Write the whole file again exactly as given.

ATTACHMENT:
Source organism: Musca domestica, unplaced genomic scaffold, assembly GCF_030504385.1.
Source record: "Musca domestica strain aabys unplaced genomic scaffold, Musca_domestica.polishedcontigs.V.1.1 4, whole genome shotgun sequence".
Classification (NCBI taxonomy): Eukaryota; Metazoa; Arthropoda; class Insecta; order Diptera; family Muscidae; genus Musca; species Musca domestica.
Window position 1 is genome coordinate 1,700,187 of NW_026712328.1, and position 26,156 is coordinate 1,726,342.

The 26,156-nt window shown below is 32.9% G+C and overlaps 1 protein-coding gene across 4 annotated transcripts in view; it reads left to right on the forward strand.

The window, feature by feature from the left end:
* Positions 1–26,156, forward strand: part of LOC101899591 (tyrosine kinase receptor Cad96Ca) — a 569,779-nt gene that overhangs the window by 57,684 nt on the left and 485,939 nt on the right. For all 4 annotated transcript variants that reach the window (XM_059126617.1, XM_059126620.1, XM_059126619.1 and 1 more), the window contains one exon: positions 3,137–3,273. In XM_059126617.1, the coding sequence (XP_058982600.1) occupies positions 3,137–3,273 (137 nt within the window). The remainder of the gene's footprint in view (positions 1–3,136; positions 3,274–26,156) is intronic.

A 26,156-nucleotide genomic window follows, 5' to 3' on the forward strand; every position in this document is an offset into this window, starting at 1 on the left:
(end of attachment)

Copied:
Source organism: Musca domestica, unplaced genomic scaffold, assembly GCF_030504385.1.
Source record: "Musca domestica strain aabys unplaced genomic scaffold, Musca_domestica.polishedcontigs.V.1.1 4, whole genome shotgun sequence".
Classification (NCBI taxonomy): Eukaryota; Metazoa; Arthropoda; class Insecta; order Diptera; family Muscidae; genus Musca; species Musca domestica.
Window position 1 is genome coordinate 1,700,187 of NW_026712328.1, and position 26,156 is coordinate 1,726,342.

The 26,156-nt window shown below is 32.9% G+C and overlaps 1 protein-coding gene across 4 annotated transcripts in view; it reads left to right on the forward strand.

The window, feature by feature from the left end:
* Positions 1–26,156, forward strand: part of LOC101899591 (tyrosine kinase receptor Cad96Ca) — a 569,779-nt gene that overhangs the window by 57,684 nt on the left and 485,939 nt on the right. For all 4 annotated transcript variants that reach the window (XM_059126617.1, XM_059126620.1, XM_059126619.1 and 1 more), the window contains one exon: positions 3,137–3,273. In XM_059126617.1, the coding sequence (XP_058982600.1) occupies positions 3,137–3,273 (137 nt within the window). The remainder of the gene's footprint in view (positions 1–3,136; positions 3,274–26,156) is intronic.

A 26,156-nucleotide genomic window follows, 5' to 3' on the forward strand; every position in this document is an offset into this window, starting at 1 on the left: